America Loses In Race That Biden May Not Quite Win, And Trump May Not Quite Lose

America Loses In Race That Biden May Not Quite Win, And Trump May Not Quite LoseJoe Biden and Donald Trump.
Snapshot
  • Trump has changed the world. He may have lost the presidency (assuming the courts throw out his legal gambits to delay the results), but his constituency remains.

    The 2020 election is less than a win for Joe Biden, and less than a loss for Trump.

The surprise in the US Presidential election is not that Donald Trump is losing to Joe Biden, but that the President’s voter base is intact despite the best efforts of the Democrats to demonise him, change voting rules, and a partisan media that went hammer and tongs against Trump.

Not only that, the alleged unpopularity of Trump is supposed to have helped the Democrats regain control of the Senate easily, but that does not seem to be happening. Quite likely, states which voted for Trump helped Senate candidates retain their seats, with Republicans losing only marginally.

So, when we take a final tally on who won and who lost – at the time of writing some states were still too difficult to call but Biden was just 17 electoral votes short of the required 270 – we find the following.

One, Joe Biden has won, but he and Kamala Harris did not defeat the Trump constituency. It is intact.

Two, the pollsters have lost, having got their predictions wrong – again. They went horribly wrong in 2016, when they predicted a Hillary Clinton victory. This time, despite rejigs to their methodology, Biden’s win is nowhere as comprehensive as the pollsters predicted.

Nate Silver’s www.fivethirtyeight.com, which aggregates various polls into one predictive number based on various scenarios, gave Biden a 10-point lead and a 90 per cent chance of winning, but Silver hedged his bets by saying that even Trump’s 10 per cent chance of winning cannot be taken lightly. This is a pollster saying he can’t defend his own conclusions.

Three, whichever way you look at it, the US electoral system is broken, and not merely because of the big money candidates are raising and spending to get themselves elected. The US is a true federation, but its inability to get a unified system even to elect the President is galling. If every state follows its own laws on which votes are to be counted and when, we are not talking of all votes being equal.

It is worth noting that Biden won because absentee voters and mail-in votes – more than half the total – went overwhelmingly to him in most states. This is not to suggest fraud, but it is far from clear that the system is geared to check whether those who voted by mail were all legit voters. America needs to fix its voting system, as of yesterday.

Four, America is certainly a loser, as the country is polarised around two different ideas of the nation. The Left-liberal global elite now knows that it cannot wish away the isolationist and protectionist view – which is at the core of the Trump phenomenon – when the ordinary white American has to lose out to both China and technology.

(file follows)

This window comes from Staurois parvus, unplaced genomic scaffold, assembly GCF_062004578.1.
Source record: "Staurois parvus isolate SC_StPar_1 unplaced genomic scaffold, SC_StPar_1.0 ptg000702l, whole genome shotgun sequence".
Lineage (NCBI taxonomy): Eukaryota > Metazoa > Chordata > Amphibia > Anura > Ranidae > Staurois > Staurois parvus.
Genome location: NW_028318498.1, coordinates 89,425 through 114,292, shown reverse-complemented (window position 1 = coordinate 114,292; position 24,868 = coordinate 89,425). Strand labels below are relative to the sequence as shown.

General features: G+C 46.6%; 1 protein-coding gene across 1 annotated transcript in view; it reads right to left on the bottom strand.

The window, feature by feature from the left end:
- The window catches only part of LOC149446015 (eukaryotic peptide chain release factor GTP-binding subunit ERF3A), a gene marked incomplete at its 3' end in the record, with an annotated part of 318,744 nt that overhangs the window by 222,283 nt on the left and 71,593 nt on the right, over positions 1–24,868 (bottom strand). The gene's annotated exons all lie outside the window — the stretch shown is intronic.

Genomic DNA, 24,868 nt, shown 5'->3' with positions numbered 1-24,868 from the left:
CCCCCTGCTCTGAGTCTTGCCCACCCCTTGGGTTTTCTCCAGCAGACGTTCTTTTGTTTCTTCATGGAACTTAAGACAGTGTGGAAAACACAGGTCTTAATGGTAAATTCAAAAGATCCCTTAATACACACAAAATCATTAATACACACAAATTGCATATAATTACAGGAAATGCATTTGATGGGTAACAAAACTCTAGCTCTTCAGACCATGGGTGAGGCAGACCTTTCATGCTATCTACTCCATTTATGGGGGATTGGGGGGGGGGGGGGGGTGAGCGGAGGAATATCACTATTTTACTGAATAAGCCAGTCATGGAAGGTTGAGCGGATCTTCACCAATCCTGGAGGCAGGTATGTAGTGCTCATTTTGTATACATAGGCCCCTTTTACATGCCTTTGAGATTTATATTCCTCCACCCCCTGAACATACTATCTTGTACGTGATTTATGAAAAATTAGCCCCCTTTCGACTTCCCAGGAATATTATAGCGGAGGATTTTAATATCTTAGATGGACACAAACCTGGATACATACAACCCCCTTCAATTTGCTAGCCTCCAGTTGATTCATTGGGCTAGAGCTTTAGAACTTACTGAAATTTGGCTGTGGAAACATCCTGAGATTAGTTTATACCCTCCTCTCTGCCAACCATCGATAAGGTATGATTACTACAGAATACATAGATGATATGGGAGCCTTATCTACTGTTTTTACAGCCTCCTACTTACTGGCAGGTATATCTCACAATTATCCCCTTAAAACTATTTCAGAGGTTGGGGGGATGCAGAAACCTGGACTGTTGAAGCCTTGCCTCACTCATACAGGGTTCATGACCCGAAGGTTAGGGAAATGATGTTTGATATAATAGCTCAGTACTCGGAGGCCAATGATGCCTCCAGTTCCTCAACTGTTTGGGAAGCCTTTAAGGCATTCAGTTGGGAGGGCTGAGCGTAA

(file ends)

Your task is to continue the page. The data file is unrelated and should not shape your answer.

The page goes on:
The broad tent called the American Right, which could include everyone from born-again Christians to free enterprisers to protectionists to anti-immigration activists, knows that when it comes to the vote, it is only the electoral college that can deliver it victory. It does not have a majority of total votes. This is what makes the polarisation worse.

If neither side can wish the other away, and if one side knows that only gerrymandering and electoral college votes will give it a shot at power, there is a need to cater to more narrow interests in smaller states. This polarisation comes at a time when China is flexing its muscles under Xi Jinping, willing to alienate the whole world and eager to surpass America in gross domestic product (GDP) before the end of the next decade. America is turning inward precisely when it cannot afford to.

Biden or Trump, America loses unless it can seal the cracks and find a more comfortable middle ground in politics. That does not seem like happening, thanks to this election.

Five, for India, Trump or Biden, it’s even stevens. Both the Republicans and the Democrats now realise that China cannot be countered without India. Also, under Biden, the economy and Covid-19 will receive top billings, which is good for Indian exporters and the global part of the Indian economy, especially IT services.

Under Trump, India had to sacrifice some trade interests to gain political advantage. Under Biden, India will do better on trade but will find the holier-than-thou Democrats irritating as they take the side of Islamists. Pakistan may also be back in the reckoning, as Biden’s core staff includes many Pakistani and Islamist sympathisers.

If one party will want India to open up for evangelists, the other will want us to go easy on our own Islamic separatists in Kashmir Valley. We just have to ignore the irritants and concentrate on strategic interests.

Six, under Biden, America’s allies will be more comfortable, especially Europe and Japan, but geopolitically, both Europe and Japan know that America cannot help them contain Chinese aggression. They may have America’s sympathy and some intelligence and logistical support, but they have to fend for themselves against both Russia and China. Taiwan will be particularly wary of China, and so will India. We have to fight our own battles.

Trump has changed the world. He may have lost the presidency (assuming the courts throw out his legal gambits to delay the results), but his constituency remains.

The 2020 election is less than a win for Joe Biden, and less than a loss for Trump.

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